The Hungry Season by T. Greenwood

Stricken with writers’ block after the death of a loved one, a writer moves his family to a remote New England cabin to try to rebuild, while a fan makes her way across the country to realize her dream of being with him.

I’m a longtime fan of T. Greenwood‘s nuanced character portraits and sticky situations, and The Hungry Season is her best yet.

I really can’t say enough good things about this book, which takes an excruciating look at the breakup of a family. I desperately wanted Sam and Mena and Finn to figure it out and become a family again, and found myself turning pages as if I were reading a crime novel. The stalker plotline does add some external suspense–her books don’t usually have a ticking clock per se–but the emotional drama was what kept me so heavily invested.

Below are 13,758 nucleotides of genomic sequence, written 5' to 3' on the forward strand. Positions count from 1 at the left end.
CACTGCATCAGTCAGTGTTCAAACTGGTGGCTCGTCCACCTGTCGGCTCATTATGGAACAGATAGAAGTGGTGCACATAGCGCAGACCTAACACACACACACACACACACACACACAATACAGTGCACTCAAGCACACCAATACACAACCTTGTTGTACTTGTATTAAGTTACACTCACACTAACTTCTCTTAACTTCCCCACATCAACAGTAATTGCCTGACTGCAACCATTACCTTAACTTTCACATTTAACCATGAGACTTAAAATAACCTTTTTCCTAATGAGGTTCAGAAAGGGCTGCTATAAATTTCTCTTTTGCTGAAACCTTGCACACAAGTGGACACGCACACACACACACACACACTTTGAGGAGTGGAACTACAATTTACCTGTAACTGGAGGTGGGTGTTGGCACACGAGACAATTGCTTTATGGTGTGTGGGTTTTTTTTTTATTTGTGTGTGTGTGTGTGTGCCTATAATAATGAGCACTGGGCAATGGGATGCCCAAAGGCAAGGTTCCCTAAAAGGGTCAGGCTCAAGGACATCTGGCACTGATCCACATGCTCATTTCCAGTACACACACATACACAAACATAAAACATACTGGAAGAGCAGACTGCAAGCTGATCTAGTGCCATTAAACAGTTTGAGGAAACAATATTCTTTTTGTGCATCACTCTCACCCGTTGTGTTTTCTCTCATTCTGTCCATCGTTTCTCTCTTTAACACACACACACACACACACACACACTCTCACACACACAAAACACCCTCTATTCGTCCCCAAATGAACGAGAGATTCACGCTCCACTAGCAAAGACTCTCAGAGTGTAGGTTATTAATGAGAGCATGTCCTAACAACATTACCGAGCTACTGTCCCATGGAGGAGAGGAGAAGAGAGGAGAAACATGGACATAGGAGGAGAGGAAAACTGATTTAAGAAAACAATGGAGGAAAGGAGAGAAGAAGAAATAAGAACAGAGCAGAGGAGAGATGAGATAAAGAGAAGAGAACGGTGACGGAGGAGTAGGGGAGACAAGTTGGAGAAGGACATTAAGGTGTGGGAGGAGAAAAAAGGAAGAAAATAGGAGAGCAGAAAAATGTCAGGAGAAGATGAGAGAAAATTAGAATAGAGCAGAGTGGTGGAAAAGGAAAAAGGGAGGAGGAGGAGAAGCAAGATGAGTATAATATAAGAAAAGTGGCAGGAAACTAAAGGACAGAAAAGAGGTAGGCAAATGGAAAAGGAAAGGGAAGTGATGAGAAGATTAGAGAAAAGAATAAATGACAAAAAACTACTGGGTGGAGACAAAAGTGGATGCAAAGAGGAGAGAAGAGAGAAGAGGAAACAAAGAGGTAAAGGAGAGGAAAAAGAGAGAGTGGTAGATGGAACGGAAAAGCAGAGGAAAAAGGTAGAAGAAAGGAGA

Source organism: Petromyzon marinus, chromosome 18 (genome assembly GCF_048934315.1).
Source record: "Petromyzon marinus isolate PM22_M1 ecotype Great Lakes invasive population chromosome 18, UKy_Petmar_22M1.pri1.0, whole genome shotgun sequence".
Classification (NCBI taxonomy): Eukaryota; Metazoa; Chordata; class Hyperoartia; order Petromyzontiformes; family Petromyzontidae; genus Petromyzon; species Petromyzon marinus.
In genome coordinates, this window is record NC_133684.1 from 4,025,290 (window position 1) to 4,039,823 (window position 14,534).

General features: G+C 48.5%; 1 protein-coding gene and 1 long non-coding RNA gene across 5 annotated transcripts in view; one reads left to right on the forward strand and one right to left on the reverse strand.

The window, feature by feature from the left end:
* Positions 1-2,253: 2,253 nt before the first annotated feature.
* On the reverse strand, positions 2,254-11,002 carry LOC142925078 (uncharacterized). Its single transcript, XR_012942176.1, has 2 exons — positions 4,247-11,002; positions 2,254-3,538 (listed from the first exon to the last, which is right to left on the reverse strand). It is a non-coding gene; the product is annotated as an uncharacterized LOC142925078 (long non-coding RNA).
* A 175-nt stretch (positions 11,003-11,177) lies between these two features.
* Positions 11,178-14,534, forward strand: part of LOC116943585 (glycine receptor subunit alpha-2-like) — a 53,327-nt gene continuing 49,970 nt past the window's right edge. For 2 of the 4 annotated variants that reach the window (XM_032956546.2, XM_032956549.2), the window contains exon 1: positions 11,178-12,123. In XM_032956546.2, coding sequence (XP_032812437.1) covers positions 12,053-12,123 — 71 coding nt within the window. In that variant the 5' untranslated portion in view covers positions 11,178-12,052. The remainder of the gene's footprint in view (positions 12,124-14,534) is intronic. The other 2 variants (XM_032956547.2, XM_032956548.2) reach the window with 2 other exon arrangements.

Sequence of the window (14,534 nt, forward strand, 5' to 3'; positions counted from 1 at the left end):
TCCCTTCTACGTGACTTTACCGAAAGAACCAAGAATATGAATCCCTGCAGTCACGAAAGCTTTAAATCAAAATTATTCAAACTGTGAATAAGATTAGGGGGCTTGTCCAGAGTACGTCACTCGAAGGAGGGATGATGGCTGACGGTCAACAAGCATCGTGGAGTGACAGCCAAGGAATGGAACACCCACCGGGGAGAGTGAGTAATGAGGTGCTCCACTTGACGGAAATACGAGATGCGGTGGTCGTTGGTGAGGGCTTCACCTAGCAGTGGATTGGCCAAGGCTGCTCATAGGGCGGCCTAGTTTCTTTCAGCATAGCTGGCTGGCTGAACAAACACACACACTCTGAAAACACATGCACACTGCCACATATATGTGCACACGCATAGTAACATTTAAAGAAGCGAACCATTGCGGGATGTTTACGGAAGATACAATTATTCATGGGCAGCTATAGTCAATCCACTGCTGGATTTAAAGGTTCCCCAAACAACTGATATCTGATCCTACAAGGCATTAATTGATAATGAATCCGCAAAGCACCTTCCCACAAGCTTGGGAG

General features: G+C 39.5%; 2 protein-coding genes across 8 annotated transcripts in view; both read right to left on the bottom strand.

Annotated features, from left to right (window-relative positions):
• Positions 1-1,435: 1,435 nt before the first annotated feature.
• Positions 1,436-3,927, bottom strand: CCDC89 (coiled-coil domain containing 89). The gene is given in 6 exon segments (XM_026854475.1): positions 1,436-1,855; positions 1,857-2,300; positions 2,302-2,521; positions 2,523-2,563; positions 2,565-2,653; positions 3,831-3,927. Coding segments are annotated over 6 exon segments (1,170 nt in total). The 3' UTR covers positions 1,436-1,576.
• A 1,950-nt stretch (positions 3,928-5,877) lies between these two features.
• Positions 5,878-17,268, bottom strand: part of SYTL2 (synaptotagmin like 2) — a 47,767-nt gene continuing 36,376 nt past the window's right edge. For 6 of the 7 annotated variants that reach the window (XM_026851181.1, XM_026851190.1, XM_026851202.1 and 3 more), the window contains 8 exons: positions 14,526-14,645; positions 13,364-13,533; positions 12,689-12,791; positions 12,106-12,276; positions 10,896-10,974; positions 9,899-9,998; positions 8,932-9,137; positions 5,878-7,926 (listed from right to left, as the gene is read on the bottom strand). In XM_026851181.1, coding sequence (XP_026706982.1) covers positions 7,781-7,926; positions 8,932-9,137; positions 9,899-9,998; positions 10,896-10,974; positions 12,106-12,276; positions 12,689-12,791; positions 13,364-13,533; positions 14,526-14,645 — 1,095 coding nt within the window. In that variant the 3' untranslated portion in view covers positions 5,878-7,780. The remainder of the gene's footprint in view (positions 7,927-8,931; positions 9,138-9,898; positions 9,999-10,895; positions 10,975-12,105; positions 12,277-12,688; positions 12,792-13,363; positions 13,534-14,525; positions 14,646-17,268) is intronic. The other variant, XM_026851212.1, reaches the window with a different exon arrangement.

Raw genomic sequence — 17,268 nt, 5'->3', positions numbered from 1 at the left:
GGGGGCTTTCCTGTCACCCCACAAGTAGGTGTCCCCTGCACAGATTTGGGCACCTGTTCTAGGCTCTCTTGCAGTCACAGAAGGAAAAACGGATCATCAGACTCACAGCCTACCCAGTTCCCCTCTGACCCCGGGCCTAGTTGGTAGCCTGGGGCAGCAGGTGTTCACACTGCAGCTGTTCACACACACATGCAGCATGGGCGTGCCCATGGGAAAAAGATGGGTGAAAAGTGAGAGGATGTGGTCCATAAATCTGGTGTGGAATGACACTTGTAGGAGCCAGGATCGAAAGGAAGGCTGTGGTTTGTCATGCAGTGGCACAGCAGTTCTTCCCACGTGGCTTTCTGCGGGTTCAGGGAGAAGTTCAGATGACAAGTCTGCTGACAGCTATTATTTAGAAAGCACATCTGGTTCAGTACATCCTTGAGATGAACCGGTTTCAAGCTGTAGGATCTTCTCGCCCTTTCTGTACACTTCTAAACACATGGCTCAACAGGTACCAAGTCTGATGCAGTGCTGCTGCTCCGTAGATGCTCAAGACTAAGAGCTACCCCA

I loved the bravery Greenwood showed in portraying her characters as flawed without reveling in their dysfunction. She invests everyone with a dignity and humanity that made me see a little bit of myself in each of them.

Highly recommending this one to anyone who wants a good, solid read that will keep you up at night without giving you indigestion.

Many thanks to Kensington and T. Greenwood for the review copy.

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